If you apply those categories to a standard medium size company, you could categorise the groups as follows:
- ‘Low-status individuals’: skilled or semiskilled workers, administrative personnel, transversal function with low influential power, etc.
- ‘High-status individuals’: executive teams and their associate N-1. Transversal functions with influential power.
- ‘Middle-status individuals’: middle management that refer to high status individuals to seek for approval and or final decisions, etc.
Middle management and innovation
Recent studies seem to show that when dealing with innovation and transformation and change in a social organisation such as a company, the middle status individuals will be more concerned than other groups to follow the rules at the cost of creativity and innovation. From an innovation point of view (organisational, R&D, process and so forth), being criticised and negatively evaluated for suggesting creative ideas may be particularly salient to middle status individuals. Middle status individuals tend to be less creative than those with high or low status but on the other side they can boost the group’s performance by focusing on productive tasks and filtering out irrelevant information.
High status individuals seem to have more willingness to risk the expression of creative ideas due to the fact that they are well established as high status individuals and do not fear losing the position. Interestingly Michelle M. Duguid and Jack Goncalo in their article “Squeezed in the Middle: The Middle Status Trade Creativity for Focus” seem also to show that, even if the high-status individuals’ creative ideas are objectively not more creative than ideas from the middle or low status individuals, their status and associate confidence makes them more confident to persuade the rest of the group.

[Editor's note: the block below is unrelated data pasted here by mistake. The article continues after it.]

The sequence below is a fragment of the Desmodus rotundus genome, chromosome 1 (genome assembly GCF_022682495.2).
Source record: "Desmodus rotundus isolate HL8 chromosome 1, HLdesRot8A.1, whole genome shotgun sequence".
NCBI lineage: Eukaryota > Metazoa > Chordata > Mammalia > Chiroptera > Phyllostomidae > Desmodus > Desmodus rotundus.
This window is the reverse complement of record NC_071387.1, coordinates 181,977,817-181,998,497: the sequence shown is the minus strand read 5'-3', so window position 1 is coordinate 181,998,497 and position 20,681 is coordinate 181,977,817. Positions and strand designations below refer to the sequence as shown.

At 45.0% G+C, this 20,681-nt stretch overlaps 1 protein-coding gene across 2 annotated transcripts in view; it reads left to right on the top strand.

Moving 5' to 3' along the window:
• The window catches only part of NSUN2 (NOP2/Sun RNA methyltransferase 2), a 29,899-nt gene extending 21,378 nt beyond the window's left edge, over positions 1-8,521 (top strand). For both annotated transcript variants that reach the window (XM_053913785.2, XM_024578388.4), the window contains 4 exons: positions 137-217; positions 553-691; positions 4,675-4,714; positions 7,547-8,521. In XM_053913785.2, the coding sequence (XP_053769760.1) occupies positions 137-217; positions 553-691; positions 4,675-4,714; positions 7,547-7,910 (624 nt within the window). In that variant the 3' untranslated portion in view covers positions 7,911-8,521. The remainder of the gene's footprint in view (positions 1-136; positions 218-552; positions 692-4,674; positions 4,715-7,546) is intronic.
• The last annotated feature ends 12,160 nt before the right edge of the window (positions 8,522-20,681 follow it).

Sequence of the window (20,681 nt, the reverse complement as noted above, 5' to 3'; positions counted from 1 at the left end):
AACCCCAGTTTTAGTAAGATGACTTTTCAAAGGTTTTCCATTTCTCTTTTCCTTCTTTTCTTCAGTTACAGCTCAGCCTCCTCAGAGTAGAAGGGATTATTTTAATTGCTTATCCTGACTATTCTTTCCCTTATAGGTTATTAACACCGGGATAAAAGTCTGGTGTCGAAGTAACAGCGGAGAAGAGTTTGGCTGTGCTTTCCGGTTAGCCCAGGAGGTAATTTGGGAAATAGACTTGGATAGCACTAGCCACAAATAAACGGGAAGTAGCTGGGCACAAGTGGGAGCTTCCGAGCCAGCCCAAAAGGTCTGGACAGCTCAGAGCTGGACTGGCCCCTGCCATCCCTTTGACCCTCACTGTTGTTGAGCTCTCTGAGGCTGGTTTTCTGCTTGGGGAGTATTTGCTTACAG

In the Polaroid case, middle management didn’t embrace the high-status individuals’ beliefs and because of that they were pushed to the side. This caused major issues with innovation, digital transformation, cohesion and keeping digital talents in the company.
Analog company leaders willing to embrace the IoT should help the company’s middle management to understand the goals and outcomes, as well as the risks and threats to the existing business.
Setting a vision and giving a sense to the mission is not only about defining what needs to be done but also about creating the environment in which employees can challenge the status quo such as the business model, processes, products and services and to the corporation itself and creating enhancements to those.
Explaining the ‘why’ to middle management and more importantly enabling innovative action in the edge of the ‘mothership’ creates the environment for change and adds a sense of urgency and accountability amongst the middle status individuals.
Editor's note: This is an extract from Digitze or Die, by Nicolas Windpassinger. You can find out more about Digitize or Die and purchase it here. All benefits from the book will be donated to the Alzheimer’s Association and Fondation de France.